The hon. Member raised the important question of foot-and-mouth disease. We all deeply regret the losses which have been suffered in the very serious outbreak he referred to. The hon. Member for Caernarvon (Mr. G. Roberts), who intervened to give the figures, was quite right. They are startling figures and the outbreak is a serious one. In all those cases in which stock has been slaughtered the farmers get full compensation for the value of the stock.
I know there are additional losses which cannot be covered. There are the problems of those farmers whose stock is kept out on the uplands at the present time, and there is difficulty, I know, about feeding them. There is that sort of problem. Indirect losses always occur where there are outbreaks of foot-and-mouth disease. We do all we possibly can to help, but the great thing is to minimise the area of an outbreak as quickly as we can and to stamp out the disease. That is the prime object.
I think all the farming community understands and appreciates what we try to do about that. I find that our officers receive the warmest congratulations on the way in which they try to handle this very difficult problem. As I say, I sympathise with the farmers who have 1110 suffered; we try to meet their difficulties, but the first and fundamental thing is not to allow the disease to get a hold, because if it did the losses would be far greater than they have been.
I was sorry to learn of the two particular cases the hon. Member brought up. Of course, stock which may appear to be healthy, if it has been in contact or is considered to have been in contact with the disease, must be dealt with. We cannot take any risks, for if we did not adopt a rigorous attitude towards it the disease might spread more widely. That is the only reason why we are so rigorous. I would assure the hon. Member we have no desire to make things difficult. Our only wish is to help the farmers and to stamp out the disease.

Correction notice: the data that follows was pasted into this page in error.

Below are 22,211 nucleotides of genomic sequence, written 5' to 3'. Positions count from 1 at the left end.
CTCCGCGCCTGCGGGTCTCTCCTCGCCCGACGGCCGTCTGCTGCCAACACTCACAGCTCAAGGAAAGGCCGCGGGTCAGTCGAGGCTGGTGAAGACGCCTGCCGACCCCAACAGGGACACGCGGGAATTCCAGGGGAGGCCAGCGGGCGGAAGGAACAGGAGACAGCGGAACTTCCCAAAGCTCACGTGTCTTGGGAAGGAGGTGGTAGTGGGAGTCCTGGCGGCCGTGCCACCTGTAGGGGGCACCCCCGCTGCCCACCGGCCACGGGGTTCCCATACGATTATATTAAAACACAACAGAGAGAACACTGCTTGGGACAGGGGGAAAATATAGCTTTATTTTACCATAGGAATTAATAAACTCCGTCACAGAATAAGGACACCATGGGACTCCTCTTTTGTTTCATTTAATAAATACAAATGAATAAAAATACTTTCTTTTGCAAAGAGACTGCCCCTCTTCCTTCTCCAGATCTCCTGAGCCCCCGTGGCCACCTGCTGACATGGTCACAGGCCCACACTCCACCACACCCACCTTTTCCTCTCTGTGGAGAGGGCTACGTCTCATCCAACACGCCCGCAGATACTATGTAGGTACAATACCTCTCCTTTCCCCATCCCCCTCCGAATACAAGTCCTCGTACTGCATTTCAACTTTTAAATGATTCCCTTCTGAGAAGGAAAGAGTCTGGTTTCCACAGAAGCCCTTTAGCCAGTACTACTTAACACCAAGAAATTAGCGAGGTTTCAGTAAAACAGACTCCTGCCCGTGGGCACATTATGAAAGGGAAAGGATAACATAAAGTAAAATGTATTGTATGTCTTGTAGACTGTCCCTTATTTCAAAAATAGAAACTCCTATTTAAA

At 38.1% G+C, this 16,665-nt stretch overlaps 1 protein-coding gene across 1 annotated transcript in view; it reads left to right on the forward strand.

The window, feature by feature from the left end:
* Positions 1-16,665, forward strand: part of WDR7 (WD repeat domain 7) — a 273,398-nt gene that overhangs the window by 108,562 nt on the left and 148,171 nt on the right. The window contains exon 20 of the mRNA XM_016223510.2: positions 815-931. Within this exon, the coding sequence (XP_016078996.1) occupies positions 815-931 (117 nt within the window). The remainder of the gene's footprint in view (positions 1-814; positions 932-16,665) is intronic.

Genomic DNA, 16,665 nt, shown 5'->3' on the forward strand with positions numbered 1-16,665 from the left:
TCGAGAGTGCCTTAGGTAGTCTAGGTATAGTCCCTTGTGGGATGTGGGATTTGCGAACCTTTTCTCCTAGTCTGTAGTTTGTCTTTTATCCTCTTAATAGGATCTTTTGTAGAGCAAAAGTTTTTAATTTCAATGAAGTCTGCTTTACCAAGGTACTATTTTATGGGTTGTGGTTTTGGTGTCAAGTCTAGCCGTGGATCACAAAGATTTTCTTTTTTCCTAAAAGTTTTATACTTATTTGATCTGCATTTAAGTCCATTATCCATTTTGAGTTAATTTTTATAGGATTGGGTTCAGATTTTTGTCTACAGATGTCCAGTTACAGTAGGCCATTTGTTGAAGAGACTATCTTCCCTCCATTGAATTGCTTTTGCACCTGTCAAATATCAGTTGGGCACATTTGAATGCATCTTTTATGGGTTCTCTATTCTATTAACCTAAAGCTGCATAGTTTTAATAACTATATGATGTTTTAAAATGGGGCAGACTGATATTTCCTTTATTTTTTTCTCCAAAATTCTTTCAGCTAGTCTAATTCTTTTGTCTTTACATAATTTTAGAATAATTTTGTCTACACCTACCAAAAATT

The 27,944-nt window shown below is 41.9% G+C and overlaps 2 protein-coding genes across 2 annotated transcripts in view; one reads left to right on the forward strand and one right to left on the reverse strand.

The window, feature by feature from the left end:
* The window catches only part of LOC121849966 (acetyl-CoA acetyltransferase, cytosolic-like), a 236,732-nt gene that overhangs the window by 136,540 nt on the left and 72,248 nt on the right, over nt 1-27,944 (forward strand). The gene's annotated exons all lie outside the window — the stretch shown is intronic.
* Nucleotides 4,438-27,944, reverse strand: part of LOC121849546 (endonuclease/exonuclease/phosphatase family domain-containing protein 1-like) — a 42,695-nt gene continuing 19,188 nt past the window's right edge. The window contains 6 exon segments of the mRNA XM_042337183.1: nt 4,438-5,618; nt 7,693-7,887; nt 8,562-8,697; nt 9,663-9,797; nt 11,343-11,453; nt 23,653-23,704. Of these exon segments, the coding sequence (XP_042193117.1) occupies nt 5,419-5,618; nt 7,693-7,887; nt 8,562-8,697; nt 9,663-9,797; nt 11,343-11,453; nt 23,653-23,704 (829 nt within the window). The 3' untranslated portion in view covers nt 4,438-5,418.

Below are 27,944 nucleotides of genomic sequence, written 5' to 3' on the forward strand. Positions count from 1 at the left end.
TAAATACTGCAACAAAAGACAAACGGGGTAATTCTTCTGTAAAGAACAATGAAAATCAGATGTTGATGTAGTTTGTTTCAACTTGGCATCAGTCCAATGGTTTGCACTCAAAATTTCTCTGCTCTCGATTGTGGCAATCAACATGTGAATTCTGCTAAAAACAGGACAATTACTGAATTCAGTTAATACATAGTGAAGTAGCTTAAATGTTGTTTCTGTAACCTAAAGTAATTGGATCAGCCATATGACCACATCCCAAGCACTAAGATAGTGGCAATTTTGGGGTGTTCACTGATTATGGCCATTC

I have tried to answer the hon. Member's points. We are really sympathetic with the problems of Wales. We await with very much interest the report of the Committee, and, naturally, we shall consider it with the utmost care when we get it. I assure the hon. Member that there is no question of our being anxious to give Scotland any preference over Wales in this matter. As an Englishman I can say that sincerely.
The hon. Member quoted the question, "What has he got that I have not got?" I have heard those words used before in another context. A lady complained to her husband because he thought Marilyn Monroe looked better than his wife. His reply was, "She may not have more, but she knows how to group it better." Perhaps the Scots have learned something about that.
Anyhow, I assure the hon. Member that Wales does get the advantages of the research going on in all other parts of Great Britain. We are, as I have said, anxious to help in any way we possibly can. My right hon. Friend will be giving very careful consideration to this problem after receiving the report. I am grateful to the hon. Member for raising the matter; I think that he has done a valuable service in doing so. My reply, I hope, will show him we are genuinely interested in the problem.
§ Question put and agreed to.
§ Adjourned accordingly at three minutes past Eleven o'clock.